13. Mike Kobernus
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    Mike Kobernus Contributing Member

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    Unless it is a book that I am thinking of publishing, I would expect to be paid to edit someone's novel. A critique is not really the same thing as editing, but when I get started I find it hard not to correct everything, or comment on things that I find problematic.

    If you want to edit the whole thing, then get some kind of remuneration or promise of work in kind. However, you can give a general critique which focuses more on style, plot and structure, avoiding the minutiae of an edit. This is more of a beta reading kinda thing.
     
  14. jannert
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    jannert Contributing Member Supporter Contributor

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    Totally agree with you, especially your last part about communicating expectations beforehand. Tell them what your reading method is, what you will and won't do, and make sure the writer understands your limits.

    One of my limits is I will no longer agree to beta-read an unfinished story. There is no point. I can read a chapter or so, to give a comment on style if that's what the writer wants. But I can't know how effective the writing is until I know where it's going. I don't want to end up co-writing anybody's story, either.

    I hate to say it, but I also won't beta-read for somebody whose grasp of SPAG issues is poor. Instead of a critique from me, they need to perhaps take a refresher course in spelling, grammar, punctuation, sentence structure, etc. These are the basic tools of writing, and there is no point in writing novels until you are reasonably capable of writing coherently. Of course everybody makes the occasional mistake, but a MS that's bristling with errors is not ready for anybody to read. Writing is a lot more than just thinking up a story, I'm afraid. You have to be able to handle written language .

    I do like to read through the whole MS before beginning my feedback. I think if you start giving nit-picky feedback from page one, you're not fully immersed in the story and are looking for flaws that might actually turn out not to exist. One of the major mistakes you can make with that method of beta-reading is asking questions like 'why is he doing that?' If you are confused and can't follow what's going on, that's one thing. If you are merely curious, you need to allow the story to unfold before passing judgement.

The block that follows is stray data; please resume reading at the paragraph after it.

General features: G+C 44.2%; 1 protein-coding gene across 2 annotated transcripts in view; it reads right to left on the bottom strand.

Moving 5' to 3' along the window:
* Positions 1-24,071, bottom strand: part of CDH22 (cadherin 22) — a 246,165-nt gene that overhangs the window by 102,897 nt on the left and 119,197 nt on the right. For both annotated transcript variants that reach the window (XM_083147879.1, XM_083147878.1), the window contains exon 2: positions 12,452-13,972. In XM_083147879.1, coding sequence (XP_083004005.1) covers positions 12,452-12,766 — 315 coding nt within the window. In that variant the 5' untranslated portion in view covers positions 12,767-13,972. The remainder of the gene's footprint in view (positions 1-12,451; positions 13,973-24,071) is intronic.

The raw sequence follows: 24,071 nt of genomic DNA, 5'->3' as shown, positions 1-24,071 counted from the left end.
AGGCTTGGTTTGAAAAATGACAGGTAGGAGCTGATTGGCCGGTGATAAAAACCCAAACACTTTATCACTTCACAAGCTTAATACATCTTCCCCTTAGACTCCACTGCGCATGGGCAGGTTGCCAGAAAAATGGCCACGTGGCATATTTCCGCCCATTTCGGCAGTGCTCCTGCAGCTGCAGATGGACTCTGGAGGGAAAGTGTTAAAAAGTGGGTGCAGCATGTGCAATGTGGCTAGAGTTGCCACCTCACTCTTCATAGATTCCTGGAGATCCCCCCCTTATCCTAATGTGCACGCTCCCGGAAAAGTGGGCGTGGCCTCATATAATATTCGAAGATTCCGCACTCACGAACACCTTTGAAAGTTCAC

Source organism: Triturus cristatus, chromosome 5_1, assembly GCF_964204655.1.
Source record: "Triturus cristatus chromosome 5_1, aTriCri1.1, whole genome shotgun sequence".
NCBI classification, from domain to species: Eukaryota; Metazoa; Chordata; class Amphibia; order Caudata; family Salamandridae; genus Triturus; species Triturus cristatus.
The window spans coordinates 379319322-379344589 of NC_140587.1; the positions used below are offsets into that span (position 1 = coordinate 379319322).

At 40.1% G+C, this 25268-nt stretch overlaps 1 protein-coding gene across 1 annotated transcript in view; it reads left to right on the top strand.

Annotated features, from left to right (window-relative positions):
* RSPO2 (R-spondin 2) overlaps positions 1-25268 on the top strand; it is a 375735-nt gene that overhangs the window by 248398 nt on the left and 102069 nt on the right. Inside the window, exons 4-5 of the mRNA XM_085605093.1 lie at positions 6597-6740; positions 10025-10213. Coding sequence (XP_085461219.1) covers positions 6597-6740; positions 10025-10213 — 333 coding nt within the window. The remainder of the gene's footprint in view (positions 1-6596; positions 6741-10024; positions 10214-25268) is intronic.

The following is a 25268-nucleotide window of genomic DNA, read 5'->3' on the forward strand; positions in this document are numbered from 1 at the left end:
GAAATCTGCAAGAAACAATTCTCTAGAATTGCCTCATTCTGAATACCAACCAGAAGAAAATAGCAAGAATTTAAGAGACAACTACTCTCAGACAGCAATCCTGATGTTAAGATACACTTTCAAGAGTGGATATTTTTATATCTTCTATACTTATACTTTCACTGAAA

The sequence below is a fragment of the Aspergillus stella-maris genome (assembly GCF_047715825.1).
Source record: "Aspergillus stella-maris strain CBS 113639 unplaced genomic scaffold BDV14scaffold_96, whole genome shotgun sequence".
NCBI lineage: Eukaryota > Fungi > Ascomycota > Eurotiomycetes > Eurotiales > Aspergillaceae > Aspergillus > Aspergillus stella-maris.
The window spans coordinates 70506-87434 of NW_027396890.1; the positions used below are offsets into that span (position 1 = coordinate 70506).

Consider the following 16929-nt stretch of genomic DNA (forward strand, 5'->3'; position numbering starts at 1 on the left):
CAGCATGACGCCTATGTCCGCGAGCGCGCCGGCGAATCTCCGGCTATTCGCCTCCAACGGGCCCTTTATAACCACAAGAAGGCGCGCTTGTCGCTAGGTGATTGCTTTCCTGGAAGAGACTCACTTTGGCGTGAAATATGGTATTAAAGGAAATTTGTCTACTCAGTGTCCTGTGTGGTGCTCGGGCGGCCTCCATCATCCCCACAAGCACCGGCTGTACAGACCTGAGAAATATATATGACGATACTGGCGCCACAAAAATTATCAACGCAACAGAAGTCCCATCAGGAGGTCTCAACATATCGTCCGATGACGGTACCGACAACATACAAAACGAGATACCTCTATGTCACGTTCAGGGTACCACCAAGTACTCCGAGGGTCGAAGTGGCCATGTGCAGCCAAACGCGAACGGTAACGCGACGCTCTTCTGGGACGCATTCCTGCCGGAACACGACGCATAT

When I do give feedback, I usually do it chapter by chapter. In other words, I re-read each chapter and write my reaction to it at the end. I might also throw a few questions into the chapter text as well. I find using text colours is handy for that. Of course I already know where the story is going, because I've finished reading it, so I can say where I thought the focus might be sharpened, or where things seem to go off track a bit. Stuff like that.
     
    Last edited: Feb 1, 2016
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  15. Song
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    Song Active Member

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    Right now I have two people reading a Beta copy (I call it a concept check edition). I don't expect them to find my mistakes, as others have said I am looking for feedback on the story and characters. If there are too many grammar errors I want them to just say 'too many errors right now'. Here are the things that I have got back from my Beta so far:-

    1. Why does character X do Y?
    2. I really like that B does C?
    3. Character A is like this but I feel like you want him/her to be like B.
    4. Chapter X is too fast, Chapter Z is too slow

    Then you as the Author need to decide if the things you get back are as intended or if you are off the mark. I found the process really usefull, because I got back both postive feedback that let me know overal my story was a good one that kept people engaged. I also found places I needed to tweak to make sure the reader was getting the right idea about the story and characters.

    Hope this helps.
     
  16. ChickenFreak
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    ChickenFreak Contributing Member Contributor

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    If it needs any significant work in the actual writing, I wouldn't go past the first several pages--issues and errors are likely to be repeated through the whole work, and you're not a paid editor.

    If it's clean enough to allow you to focus on plot, characters, etc., then it seems unnecessary to critique it in any editor sort of way.